Changes in the average length and positions of Atlantic storm tracks are also associated with regional climate variability.28 The locations and frequency of storms striking land have been argued to vary in opposing ways than basin-wide frequency. For example, fewer storms have been observed to strike land during warmer years even though overall activity is higher than average,29 which may help to explain the lack of any clear trend in landfall frequency along the U.S. eastern and Gulf coasts.4,5,6 Climate models also project changes in hurricane tracks and where they strike land.30 The specific characteristics of the changes are being actively studied.

Other measures of Atlantic storm activity are projected to change as well.4,2,3 By late this century, models, on average, project a slight decrease in the annual number of tropical cyclones, but an increase in the number of the strongest (Category 4 and 5) hurricanes. These projected changes are based on an average of projections from a number of individual models, and they represent the most likely outcome. There is some uncertainty in this as the individual models do not always agree on the amount of projected change, and some models may project an increase where others project a decrease. The models are in better agreement when projecting changes in hurricane precipitation – almost all existing studies project greater rainfall rates in hurricanes in a warmer climate, with projected increases of about 20% averaged near the center of hurricanes.

References

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  2. Bender, M. A., T. R. Knutson, R. E. Tuleya, J. J. Sirutis, G. A. Vecchi, S. T. Garner, and I. M. Held, 2010: Modeled impact of anthropogenic warming on the frequency of intense Atlantic hurricanes. Science, 327, 454-458, doi:10.1126/science.1180568.

  3. Booth, B. B. B., N. J. Dunstone, P. R. Halloran, T. Andrews, and N. Bellouin, 2012: Aerosols implicated as a prime driver of twentieth-century North Atlantic climate variability. Nature, 484, 228-232, doi:10.1038/nature10946.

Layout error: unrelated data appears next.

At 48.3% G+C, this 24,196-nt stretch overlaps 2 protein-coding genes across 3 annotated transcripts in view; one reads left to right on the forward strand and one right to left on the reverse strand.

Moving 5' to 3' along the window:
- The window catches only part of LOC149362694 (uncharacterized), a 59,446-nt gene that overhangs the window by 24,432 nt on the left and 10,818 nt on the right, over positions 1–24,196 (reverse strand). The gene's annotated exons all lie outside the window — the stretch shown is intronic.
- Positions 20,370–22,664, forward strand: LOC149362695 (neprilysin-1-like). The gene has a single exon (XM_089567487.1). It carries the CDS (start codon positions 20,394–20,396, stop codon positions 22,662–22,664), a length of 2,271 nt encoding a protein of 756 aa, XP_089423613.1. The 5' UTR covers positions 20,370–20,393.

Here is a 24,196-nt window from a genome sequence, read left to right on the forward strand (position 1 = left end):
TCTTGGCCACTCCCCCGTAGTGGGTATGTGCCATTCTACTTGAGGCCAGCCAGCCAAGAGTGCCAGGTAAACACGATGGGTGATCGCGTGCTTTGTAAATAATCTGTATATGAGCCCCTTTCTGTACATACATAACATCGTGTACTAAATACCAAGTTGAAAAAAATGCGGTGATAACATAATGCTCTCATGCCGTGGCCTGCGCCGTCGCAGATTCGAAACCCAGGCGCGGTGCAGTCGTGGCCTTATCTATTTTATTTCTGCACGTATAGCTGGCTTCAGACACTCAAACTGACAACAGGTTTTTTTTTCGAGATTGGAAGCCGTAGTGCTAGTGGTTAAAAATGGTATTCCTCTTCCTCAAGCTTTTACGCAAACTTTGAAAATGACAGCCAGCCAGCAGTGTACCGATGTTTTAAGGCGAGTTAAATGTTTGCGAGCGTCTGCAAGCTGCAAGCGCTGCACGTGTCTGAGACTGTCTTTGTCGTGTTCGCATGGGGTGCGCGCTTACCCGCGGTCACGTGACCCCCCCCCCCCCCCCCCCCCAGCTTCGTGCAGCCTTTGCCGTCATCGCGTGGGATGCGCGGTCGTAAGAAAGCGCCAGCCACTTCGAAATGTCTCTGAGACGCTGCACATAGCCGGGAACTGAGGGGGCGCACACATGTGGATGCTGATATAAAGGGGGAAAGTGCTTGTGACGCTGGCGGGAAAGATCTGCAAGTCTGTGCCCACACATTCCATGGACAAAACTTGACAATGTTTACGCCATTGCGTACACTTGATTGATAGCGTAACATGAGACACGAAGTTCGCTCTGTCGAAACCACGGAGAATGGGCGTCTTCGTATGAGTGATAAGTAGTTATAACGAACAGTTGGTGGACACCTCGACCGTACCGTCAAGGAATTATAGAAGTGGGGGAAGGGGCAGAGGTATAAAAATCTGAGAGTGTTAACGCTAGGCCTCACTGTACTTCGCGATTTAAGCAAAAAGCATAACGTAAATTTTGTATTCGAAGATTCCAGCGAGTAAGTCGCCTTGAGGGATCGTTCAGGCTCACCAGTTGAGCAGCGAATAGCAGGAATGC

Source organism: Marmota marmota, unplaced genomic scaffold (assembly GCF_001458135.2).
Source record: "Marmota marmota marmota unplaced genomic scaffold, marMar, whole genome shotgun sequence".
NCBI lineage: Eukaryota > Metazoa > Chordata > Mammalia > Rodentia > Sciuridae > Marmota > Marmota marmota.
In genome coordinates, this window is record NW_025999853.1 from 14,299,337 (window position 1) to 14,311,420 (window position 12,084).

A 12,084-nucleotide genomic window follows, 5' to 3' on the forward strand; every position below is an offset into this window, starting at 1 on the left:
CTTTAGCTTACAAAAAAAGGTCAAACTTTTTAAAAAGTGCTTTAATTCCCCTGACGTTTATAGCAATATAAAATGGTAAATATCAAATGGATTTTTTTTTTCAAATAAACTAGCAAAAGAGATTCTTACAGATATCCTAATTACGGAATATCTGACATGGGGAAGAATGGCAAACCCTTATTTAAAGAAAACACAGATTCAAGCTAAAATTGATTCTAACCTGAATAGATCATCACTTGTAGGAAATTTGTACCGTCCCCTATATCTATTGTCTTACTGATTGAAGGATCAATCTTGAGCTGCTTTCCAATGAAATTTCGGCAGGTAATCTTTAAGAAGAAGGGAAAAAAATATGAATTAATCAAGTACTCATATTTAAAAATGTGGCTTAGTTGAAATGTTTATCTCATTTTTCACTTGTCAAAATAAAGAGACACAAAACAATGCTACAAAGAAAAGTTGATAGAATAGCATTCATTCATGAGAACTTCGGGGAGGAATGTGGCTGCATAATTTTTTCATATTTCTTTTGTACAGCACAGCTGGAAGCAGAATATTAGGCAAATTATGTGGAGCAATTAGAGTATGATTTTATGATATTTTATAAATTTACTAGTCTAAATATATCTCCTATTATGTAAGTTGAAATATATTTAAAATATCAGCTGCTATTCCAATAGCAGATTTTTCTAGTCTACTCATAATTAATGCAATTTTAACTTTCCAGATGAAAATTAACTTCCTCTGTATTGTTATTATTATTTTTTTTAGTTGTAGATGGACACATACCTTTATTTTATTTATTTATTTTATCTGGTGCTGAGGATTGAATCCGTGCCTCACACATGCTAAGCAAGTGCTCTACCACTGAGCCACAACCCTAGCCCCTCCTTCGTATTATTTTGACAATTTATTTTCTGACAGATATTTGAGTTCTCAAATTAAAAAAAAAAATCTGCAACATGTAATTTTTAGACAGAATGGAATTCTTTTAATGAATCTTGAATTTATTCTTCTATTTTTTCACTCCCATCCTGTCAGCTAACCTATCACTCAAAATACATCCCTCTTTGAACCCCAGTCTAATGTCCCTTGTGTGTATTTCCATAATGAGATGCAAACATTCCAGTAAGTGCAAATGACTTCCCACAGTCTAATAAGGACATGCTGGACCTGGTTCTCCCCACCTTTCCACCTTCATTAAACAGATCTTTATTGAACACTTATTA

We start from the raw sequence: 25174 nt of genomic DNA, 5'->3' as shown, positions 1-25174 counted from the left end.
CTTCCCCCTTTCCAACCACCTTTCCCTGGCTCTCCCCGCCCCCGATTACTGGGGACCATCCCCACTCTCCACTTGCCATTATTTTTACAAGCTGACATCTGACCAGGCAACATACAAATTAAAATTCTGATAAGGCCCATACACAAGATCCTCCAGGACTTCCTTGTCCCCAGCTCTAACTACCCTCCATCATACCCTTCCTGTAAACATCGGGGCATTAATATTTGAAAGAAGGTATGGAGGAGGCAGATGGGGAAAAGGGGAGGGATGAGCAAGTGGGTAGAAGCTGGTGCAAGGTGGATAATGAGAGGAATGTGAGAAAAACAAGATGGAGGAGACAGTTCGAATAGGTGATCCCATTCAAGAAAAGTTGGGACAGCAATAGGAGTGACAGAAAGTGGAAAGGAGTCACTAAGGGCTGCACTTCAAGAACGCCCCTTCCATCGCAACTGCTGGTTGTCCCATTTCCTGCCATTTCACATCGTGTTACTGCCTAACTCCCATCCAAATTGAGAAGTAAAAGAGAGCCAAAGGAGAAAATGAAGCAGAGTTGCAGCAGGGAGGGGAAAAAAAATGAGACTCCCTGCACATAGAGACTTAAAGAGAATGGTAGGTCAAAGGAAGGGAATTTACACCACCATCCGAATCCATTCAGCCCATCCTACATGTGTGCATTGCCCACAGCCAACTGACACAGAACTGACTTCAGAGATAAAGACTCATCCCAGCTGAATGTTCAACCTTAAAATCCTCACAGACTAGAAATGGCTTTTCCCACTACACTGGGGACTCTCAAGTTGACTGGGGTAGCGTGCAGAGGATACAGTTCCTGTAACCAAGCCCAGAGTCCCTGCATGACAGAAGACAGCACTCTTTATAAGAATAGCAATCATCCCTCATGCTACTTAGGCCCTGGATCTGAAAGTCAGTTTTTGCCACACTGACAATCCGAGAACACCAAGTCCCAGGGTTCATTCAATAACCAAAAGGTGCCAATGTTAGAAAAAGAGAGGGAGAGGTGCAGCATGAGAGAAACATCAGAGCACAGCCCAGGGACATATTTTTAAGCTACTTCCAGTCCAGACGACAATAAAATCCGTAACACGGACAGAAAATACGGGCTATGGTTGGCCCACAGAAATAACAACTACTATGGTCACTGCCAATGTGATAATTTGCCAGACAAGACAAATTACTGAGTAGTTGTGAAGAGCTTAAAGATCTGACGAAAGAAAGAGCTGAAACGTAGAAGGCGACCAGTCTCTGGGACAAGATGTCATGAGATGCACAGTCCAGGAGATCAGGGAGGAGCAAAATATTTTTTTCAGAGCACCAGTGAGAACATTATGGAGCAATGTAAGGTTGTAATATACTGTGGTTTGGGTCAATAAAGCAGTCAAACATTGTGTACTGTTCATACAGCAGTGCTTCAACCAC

4. Camargo, S. J., M. Ting, and Y. Kushnir, 2013: Influence of local and remote SST on North Atlantic tropical cyclone potential intensity. Climate Dynamics, 40, 1515-1529, doi:10.1007/s00382-012-1536-4.

  5. Emanuel, K., 2007: Environmental factors affecting tropical cyclone power dissipation. Journal of Climate, 20, 5497-5509, doi:10.1175/2007JCLI1571.1.

  6. Emanuel, K., and A. Sobel, 2013: Response of tropical sea surface temperature, precipitation, and tropical cyclone-related variables to changes in global and local forcing. Journal of Advances in Modeling Earth Systems, 5, 447-458, doi:10.1002/jame.20032. URL

  7. Knapp, K. R., M. C. Kruk, D. H. Levinson, H. J. Diamond, and C. J. Neumann, 2010: The International Best Track Archive for Climate Stewardship (IBTrACS). Bulletin of the American Meteorological Society, 91, 363-376, doi:10.1175/2009BAMS2755.1. URL

  8. Knutson, T. R., J. L. McBride, J. Chan, K. Emanuel, G. Holland, C. Landsea, I. Held, J. P. Kossin, A. K. Srivastava, and M. Sugi, 2010: Tropical cyclones and climate change. Nature Geoscience, 3, 157-163, doi:10.1038/ngeo779.

  9. Knutson, T. R., J. J. Sirutis, G. A. Vecchi, S. Garner, M. Zhao, H. - S. Kim, M. Bender, R. E. Tuleya, I. M. Held, and G. Villarini, 2013: Dynamical downscaling projections of twenty-first-century Atlantic hurricane activity: CMIP3 and CMIP5 model-based scenarios. Journal of Climate, 27, 6591-6617, doi:10.1175/jcli-d-12-00539.1. URL

  10. Kossin, J. P., K. R. Knapp, D. J. Vimont, R. J. Murnane, and B. A. Harper, 2007: A globally consistent reanalysis of hurricane variability and trends. Geophysical Research Letters, 34, L04815, doi:10.1029/2006GL028836. URL

  11. Kossin, J. P., S. J. Camargo, and M. Sitkowski, 2010: Climate modulation of North Atlantic hurricane tracks. Journal of Climate, 23, 3057-3076, doi:10.1175/2010jcli3497.1. URL

  12. Kossin, J. P., T. L. Olander, and K. R. Knapp, 2013: Trend analysis with a new global record of tropical cyclone intensity. Journal of Climate, 26, 9960-9976, doi:10.1175/JCLI-D-13-00262.1.

  13. Kunkel, K. E. et al., 2013: Monitoring and understanding trends in extreme storms: State of knowledge. Bulletin of the American Meteorological Society, 94, doi:10.1175/BAMS-D-11-00262.1. URL

  14. Landsea, C. W., and J. L. Franklin, 2013: Atlantic hurricane database uncertainty and presentation of a new database format. Monthly Weather Review, 141, 3576-3592, doi:10.1175/MWR-D-12-00254.1. URL

  15. Mann, M. E., and K. A. Emanuel, 2006: Atlantic hurricane trends linked to climate change. Eos, Transactions, American Geophysical Union, 87, 233-244, doi:10.1029/2006EO240001. URL